Action: Retain remnant forest or woodland on agricultural land
Key messagesRead our guidance on Key messages before continuing
- We found no studies that evaluated the effects of retaining remnant forest or woodland on agricultural land on bat populations.
‘We found no studies’ means that we have not yet found any studies that have directly evaluated this intervention during our systematic journal and report searches. Therefore we have no evidence to indicate whether or not the intervention has any desirable or harmful effects.
Remnant forest or woodland fragments may provide important habitat for bats in agricultural landscapes. Remnants of forest or woodland have been found to support greater bat activity and/or more bat species than surrounding pasture, arable land or plantations (e.g. Hobbs et al. 2003, Law et al. 2011, Lentini et al. 2012, Fuentes-Montemayor et al. 2013, Pina et al. 2013). A study in Southeast Asia found that larger forest fragments in areas of plantation agriculture supported similar or higher bat abundance and diversity to undisturbed continuous forest (Struebig et al. 2008).
To be included as evidence for this intervention, studies must have monitored a comparison, i.e. compared remnant forest or woodland that has been kept intact with similar/nearby areas where remnants have been cut down or otherwise degraded. There must have been an active decision (i.e. intervention) to retain the remnant forest or woodlands and the study must state when the intervention was carried out.
For studies that may carry out this intervention alongside other interventions to benefit bats on farmland, see ‘Introduce agri-environment schemes’. For a general intervention that involves retaining remnant habitats, see ‘Habitat protection – Retain remnant habitat patches’.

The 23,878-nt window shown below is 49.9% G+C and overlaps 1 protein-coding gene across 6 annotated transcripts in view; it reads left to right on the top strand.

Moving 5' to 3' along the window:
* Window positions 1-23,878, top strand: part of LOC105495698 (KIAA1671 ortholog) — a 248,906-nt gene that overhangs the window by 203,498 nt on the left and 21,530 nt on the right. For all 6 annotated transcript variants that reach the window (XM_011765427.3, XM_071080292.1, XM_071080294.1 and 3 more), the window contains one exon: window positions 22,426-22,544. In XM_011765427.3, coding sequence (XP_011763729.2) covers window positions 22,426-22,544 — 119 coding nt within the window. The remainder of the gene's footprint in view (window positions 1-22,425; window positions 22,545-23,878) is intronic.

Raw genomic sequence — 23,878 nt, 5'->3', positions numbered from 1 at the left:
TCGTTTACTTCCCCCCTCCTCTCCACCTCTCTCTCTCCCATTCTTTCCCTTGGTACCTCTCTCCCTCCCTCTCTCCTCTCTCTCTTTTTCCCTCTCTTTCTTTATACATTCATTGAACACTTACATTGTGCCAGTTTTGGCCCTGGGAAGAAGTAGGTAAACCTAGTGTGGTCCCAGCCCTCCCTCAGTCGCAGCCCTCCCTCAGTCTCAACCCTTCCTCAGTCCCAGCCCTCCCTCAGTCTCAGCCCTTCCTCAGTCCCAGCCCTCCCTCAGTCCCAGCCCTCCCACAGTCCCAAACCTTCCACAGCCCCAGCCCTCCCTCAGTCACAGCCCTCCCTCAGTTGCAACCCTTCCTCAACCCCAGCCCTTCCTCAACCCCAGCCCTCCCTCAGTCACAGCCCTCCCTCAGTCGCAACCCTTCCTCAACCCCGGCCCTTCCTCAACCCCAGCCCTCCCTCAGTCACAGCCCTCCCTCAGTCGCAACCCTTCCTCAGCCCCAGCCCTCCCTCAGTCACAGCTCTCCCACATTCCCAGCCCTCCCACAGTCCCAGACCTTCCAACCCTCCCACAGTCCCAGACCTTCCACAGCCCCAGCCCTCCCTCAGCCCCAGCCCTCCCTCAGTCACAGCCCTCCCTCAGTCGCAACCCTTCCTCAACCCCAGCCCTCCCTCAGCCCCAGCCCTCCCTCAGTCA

Fuentes-Montemayor E., Goulson D., Cavin L., Wallace J.M. & Park K.J. (2013) Fragmented woodlands in agricultural landscapes: The influence of woodland character and landscape context on bats and their insect prey. Agriculture, Ecosystems & Environment, 172, 6–15.
Hobbs R., Catling P.C., Wombey J.C., Clayton M., Atkins L. & Reid A. (2003) Faunal use of bluegum (Eucalyptus globulus) plantations in southwestern Australia. Agroforestry Systems, 58, 195–212.
Law B.S., Chidel M. & Penman T. (2011) Do young eucalypt plantations benefit bats in an intensive agricultural landscape? Wildlife Research, 38, 173–187.
Lentini P.E., Gibbons P., Fischer J., Law B., Hanspach J. & Martin T.G. (2012) Bats in a farming landscape benefit from linear remnants and unimproved pastures. PLoS ONE, 7, e48201.
Pina S.M.S., Meyer C. & Zortéa M. (2013) A comparison of habitat use by bats in natural forest fragments and Eucalyptus plantations in Brazilian Savanna. Chiroptera Neotropical, 19, 14–30
Struebig M.J., Kingston T., Zubaid A., Mohd-Adnan A. & Rossiter S.J. (2008) Conservation value of forest fragments to Palaeotropical bats. Biological Conservation, 141, 2112–2126.